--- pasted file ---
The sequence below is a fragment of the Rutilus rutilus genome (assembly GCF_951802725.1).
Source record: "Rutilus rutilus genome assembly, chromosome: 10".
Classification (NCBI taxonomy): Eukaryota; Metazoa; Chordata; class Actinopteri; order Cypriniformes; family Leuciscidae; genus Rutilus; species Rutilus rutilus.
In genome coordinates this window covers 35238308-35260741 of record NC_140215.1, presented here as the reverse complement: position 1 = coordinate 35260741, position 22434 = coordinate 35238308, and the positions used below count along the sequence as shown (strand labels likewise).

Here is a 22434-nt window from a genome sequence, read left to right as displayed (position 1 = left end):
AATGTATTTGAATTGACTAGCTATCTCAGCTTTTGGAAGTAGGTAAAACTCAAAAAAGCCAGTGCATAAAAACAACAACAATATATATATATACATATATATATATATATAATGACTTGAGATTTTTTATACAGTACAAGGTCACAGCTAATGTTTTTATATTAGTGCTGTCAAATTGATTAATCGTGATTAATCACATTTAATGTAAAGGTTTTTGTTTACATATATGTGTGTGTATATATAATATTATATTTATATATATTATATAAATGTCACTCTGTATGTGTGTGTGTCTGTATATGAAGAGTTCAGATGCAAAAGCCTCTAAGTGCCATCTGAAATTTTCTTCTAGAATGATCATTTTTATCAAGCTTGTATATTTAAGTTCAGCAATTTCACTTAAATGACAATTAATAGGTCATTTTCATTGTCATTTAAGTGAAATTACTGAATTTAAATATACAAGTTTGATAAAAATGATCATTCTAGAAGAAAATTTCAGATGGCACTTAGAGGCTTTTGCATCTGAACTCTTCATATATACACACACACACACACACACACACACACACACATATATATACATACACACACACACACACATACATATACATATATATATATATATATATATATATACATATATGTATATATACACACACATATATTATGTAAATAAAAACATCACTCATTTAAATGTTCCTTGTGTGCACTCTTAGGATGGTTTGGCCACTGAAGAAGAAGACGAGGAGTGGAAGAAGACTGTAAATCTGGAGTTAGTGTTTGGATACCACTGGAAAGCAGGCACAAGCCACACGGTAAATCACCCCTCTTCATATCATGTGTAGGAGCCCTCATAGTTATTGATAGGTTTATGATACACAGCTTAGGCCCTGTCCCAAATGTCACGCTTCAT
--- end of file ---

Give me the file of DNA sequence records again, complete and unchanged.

The sequence below is a fragment of the Rutilus rutilus genome (assembly GCF_951802725.1).
Source record: "Rutilus rutilus genome assembly, chromosome: 10".
Classification (NCBI taxonomy): Eukaryota; Metazoa; Chordata; class Actinopteri; order Cypriniformes; family Leuciscidae; genus Rutilus; species Rutilus rutilus.
In genome coordinates this window covers 35238308-35260741 of record NC_140215.1, presented here as the reverse complement: position 1 = coordinate 35260741, position 22434 = coordinate 35238308, and the positions used below count along the sequence as shown (strand labels likewise).

Here is a 22434-nt window from a genome sequence, read left to right as displayed (position 1 = left end):
AATGTATTTGAATTGACTAGCTATCTCAGCTTTTGGAAGTAGGTAAAACTCAAAAAAGCCAGTGCATAAAAACAACAACAATATATATATATACATATATATATATATATAATGACTTGAGATTTTTTATACAGTACAAGGTCACAGCTAATGTTTTTATATTAGTGCTGTCAAATTGATTAATCGTGATTAATCACATTTAATGTAAAGGTTTTTGTTTACATATATGTGTGTGTATATATAATATTATATTTATATATATTATATAAATGTCACTCTGTATGTGTGTGTGTCTGTATATGAAGAGTTCAGATGCAAAAGCCTCTAAGTGCCATCTGAAATTTTCTTCTAGAATGATCATTTTTATCAAGCTTGTATATTTAAGTTCAGCAATTTCACTTAAATGACAATTAATAGGTCATTTTCATTGTCATTTAAGTGAAATTACTGAATTTAAATATACAAGTTTGATAAAAATGATCATTCTAGAAGAAAATTTCAGATGGCACTTAGAGGCTTTTGCATCTGAACTCTTCATATATACACACACACACACACACACACACACACACACATATATATACATACACACACACACACACATACATATACATATATATATATATATATATATATATACATATATGTATATATACACACACATATATTATGTAAATAAAAACATCACTCATTTAAATGTTCCTTGTGTGCACTCTTAGGATGGTTTGGCCACTGAAGAAGAAGACGAGGAGTGGAAGAAGACTGTAAATCTGGAGTTAGTGTTTGGATACCACTGGAAAGCAGGCACAAGCCACACGGTAAATCACCCCTCTTCATATCATGTGTAGGAGCCCTCATAGTTATTGATAGGTTTATGATACACAGCTTAGGCCCTGTCCCAAATGTCACGCTTCAT